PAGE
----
Also in the 1950s, Stan Freberg asked Butler to help him write comedy skits for his Capitol Records albums. Their first collaboration, "St. George and the Dragon-Net" (based on Dragnet), was the first comedy record to sell over one million copies. Freberg was more of a satirist who did song parodies, but the bulk of his "talking" routines were co-written by, and co-starred, Daws Butler.

In 1957, MGM closed their animation division, and producers William Hanna and Joseph Barbera found themselves unemployed. They quickly formed their own company, and Daws Butler and Don Messick were on-hand to provide voices. The first being The Ruff & Reddy Show, which set the formula for the rest of the series of cartoons that the two would helm until the mid 1960s.

Characters voiced by Butler from 1957 to 1978 included:
    •    "Bring 'Em Back Alive" Clive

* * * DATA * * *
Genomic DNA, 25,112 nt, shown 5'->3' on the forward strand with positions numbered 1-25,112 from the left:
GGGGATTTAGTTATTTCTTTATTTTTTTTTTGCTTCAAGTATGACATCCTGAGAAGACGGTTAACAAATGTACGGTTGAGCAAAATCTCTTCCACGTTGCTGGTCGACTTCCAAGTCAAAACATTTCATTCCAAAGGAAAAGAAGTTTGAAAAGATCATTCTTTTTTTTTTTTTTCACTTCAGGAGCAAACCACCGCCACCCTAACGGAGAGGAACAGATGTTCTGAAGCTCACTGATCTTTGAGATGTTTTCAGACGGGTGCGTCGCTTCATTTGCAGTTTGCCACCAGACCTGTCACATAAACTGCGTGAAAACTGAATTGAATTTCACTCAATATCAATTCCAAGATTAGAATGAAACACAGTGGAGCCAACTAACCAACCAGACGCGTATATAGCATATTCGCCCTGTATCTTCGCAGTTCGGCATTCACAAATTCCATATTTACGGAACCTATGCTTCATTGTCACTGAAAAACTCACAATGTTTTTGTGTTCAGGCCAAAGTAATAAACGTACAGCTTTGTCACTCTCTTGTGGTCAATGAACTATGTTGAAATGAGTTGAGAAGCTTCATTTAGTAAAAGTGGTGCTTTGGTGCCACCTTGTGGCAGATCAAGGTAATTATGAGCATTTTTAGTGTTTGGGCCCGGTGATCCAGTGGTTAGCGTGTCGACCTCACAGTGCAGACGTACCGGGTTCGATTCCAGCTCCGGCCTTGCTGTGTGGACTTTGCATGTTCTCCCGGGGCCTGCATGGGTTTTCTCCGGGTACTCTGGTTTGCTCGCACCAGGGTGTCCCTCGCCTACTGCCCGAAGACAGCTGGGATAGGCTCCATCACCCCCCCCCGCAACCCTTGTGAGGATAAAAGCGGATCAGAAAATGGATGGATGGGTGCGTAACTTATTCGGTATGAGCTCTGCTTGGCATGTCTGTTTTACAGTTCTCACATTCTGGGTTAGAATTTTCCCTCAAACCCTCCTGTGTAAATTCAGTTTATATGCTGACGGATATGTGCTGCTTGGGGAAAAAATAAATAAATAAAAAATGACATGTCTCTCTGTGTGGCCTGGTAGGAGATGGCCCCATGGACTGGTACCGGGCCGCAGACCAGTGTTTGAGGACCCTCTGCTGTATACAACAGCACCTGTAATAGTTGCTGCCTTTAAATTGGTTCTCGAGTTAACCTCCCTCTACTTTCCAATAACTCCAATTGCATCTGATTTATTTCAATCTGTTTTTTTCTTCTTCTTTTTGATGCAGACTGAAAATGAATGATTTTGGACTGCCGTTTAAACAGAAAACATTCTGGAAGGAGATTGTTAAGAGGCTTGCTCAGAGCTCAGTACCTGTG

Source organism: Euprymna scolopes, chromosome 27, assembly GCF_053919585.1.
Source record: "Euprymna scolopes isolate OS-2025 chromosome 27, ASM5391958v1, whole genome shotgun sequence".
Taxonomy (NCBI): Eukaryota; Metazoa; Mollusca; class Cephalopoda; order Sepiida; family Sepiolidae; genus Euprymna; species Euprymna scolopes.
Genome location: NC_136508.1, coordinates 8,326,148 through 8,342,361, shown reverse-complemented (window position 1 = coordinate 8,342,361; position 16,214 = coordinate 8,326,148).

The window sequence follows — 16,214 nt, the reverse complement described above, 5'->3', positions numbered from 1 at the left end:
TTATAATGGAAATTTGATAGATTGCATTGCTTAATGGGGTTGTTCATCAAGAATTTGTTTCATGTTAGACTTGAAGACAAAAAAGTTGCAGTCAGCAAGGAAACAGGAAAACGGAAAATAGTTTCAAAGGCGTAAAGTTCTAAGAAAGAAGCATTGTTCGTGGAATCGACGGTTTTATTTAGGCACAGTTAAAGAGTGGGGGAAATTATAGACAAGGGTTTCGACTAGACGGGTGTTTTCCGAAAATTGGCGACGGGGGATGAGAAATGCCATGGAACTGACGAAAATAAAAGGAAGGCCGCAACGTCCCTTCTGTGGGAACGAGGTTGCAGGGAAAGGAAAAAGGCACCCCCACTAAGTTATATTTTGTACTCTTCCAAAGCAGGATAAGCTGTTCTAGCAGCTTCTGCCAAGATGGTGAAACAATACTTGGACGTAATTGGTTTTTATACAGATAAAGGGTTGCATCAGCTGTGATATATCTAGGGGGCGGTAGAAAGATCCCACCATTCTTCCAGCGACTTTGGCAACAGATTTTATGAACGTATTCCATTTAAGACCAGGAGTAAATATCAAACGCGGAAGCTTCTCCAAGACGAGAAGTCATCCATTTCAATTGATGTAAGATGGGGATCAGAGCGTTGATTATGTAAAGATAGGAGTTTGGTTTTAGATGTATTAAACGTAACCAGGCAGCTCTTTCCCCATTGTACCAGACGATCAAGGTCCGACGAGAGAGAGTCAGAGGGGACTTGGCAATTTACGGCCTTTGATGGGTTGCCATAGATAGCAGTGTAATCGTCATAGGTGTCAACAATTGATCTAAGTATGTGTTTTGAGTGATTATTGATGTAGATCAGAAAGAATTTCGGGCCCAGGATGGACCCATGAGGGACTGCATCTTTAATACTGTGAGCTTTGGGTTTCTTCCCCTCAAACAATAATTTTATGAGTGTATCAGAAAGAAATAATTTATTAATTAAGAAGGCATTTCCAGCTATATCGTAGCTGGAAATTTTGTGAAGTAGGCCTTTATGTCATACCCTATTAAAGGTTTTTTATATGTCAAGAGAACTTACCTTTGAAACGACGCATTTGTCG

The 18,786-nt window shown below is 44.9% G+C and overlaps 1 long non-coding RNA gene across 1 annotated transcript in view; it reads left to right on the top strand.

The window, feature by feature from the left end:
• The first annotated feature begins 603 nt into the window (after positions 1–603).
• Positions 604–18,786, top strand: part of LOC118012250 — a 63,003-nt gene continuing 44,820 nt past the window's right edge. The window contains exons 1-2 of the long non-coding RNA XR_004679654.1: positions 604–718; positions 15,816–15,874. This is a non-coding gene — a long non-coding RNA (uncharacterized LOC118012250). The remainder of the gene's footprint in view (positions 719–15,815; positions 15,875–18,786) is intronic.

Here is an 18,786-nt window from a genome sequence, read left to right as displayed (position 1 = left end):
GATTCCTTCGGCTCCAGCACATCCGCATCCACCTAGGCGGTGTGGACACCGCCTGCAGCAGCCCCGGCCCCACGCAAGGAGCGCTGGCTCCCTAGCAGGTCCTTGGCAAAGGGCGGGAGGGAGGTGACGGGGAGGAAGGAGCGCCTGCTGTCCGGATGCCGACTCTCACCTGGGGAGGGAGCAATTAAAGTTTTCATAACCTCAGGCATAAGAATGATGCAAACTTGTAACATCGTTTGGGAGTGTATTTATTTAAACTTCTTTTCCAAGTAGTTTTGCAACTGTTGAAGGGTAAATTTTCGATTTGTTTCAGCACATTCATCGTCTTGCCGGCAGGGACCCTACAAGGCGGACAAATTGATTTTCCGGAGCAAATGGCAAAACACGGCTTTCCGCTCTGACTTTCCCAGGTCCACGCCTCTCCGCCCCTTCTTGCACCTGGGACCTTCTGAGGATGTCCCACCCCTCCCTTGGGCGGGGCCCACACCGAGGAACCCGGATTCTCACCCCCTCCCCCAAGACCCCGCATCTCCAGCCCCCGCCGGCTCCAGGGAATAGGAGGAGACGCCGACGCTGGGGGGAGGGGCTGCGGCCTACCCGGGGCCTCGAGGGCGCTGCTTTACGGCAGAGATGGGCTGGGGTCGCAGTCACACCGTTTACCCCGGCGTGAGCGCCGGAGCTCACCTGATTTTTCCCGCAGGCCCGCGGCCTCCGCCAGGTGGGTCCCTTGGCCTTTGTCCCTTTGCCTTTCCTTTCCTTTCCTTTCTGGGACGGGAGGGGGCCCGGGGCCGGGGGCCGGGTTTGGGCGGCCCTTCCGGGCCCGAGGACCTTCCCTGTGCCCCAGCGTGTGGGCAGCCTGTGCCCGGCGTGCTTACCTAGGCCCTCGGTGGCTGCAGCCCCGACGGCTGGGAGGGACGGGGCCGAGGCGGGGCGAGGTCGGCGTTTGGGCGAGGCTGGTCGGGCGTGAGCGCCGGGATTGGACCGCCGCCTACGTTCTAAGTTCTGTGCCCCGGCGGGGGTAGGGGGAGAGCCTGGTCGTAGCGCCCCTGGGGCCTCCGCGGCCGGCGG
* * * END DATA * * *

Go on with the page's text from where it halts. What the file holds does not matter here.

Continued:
•    Aesop's Son (in the "Aesop and Son" segment of The Rocky and Bullwinkle Show)
    •    Fibber Fox and Alfy Gator (of Yakky Doodle)
    •    Ali Gator (in two Lantz theatrical shorts)
    •    Augie Doggie
    •    Baba Looey (from Quick Draw McGraw)
    •    Barney Rubble (from The Flintstones) (Pilot & season 2 - episodes 1, 2, 5, 6, and 9 only)
    •    Big Gruesome
    •    Bingo (of Banana Splits)
    •    Brutus the Lion (of The Roman Holidays)
    •    Cap'n Crunch
    •    Captain Skyhook (of The Space Kidettes)
    •    Chilly Willy
    •    Cogswell
    •    Colonel Pot Shot
    •    Dixie Mouse (of Pixie and Dixie)
    •    Elroy Jetson
    •    Fibber Fox (of Yakky Doodle)
    •    Fred Flintstone (1959; The Flagstones pilot only)